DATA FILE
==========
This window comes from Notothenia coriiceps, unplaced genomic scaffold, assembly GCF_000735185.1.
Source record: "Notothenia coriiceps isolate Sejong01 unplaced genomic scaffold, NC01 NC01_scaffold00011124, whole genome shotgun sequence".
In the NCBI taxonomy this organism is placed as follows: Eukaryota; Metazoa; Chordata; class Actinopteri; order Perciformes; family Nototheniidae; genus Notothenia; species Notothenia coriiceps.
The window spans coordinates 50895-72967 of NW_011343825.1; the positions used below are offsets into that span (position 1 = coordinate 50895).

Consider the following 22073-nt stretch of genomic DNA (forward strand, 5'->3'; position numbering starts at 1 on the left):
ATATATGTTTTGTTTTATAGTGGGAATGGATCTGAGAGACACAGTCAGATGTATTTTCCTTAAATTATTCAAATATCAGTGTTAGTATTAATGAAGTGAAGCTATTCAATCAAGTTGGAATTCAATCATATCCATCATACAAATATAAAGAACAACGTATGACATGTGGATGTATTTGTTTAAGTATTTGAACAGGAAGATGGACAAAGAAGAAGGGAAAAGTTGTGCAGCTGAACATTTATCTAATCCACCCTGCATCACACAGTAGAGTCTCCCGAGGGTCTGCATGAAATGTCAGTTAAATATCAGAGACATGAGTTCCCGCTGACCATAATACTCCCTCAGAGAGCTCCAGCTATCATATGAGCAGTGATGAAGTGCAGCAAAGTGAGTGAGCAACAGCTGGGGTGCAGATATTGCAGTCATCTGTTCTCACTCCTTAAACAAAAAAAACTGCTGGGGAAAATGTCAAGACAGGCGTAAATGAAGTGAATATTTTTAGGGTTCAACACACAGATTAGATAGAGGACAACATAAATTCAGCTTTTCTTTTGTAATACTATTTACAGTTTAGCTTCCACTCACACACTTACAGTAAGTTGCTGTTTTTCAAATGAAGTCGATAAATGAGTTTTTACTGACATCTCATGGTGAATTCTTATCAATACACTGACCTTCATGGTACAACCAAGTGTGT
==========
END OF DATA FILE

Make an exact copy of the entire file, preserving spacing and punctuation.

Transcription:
This window comes from Notothenia coriiceps, unplaced genomic scaffold, assembly GCF_000735185.1.
Source record: "Notothenia coriiceps isolate Sejong01 unplaced genomic scaffold, NC01 NC01_scaffold00011124, whole genome shotgun sequence".
In the NCBI taxonomy this organism is placed as follows: Eukaryota; Metazoa; Chordata; class Actinopteri; order Perciformes; family Nototheniidae; genus Notothenia; species Notothenia coriiceps.
The window spans coordinates 50895-72967 of NW_011343825.1; the positions used below are offsets into that span (position 1 = coordinate 50895).

Consider the following 22073-nt stretch of genomic DNA (forward strand, 5'->3'; position numbering starts at 1 on the left):
ATATATGTTTTGTTTTATAGTGGGAATGGATCTGAGAGACACAGTCAGATGTATTTTCCTTAAATTATTCAAATATCAGTGTTAGTATTAATGAAGTGAAGCTATTCAATCAAGTTGGAATTCAATCATATCCATCATACAAATATAAAGAACAACGTATGACATGTGGATGTATTTGTTTAAGTATTTGAACAGGAAGATGGACAAAGAAGAAGGGAAAAGTTGTGCAGCTGAACATTTATCTAATCCACCCTGCATCACACAGTAGAGTCTCCCGAGGGTCTGCATGAAATGTCAGTTAAATATCAGAGACATGAGTTCCCGCTGACCATAATACTCCCTCAGAGAGCTCCAGCTATCATATGAGCAGTGATGAAGTGCAGCAAAGTGAGTGAGCAACAGCTGGGGTGCAGATATTGCAGTCATCTGTTCTCACTCCTTAAACAAAAAAAACTGCTGGGGAAAATGTCAAGACAGGCGTAAATGAAGTGAATATTTTTAGGGTTCAACACACAGATTAGATAGAGGACAACATAAATTCAGCTTTTCTTTTGTAATACTATTTACAGTTTAGCTTCCACTCACACACTTACAGTAAGTTGCTGTTTTTCAAATGAAGTCGATAAATGAGTTTTTACTGACATCTCATGGTGAATTCTTATCAATACACTGACCTTCATGGTACAACCAAGTGTGT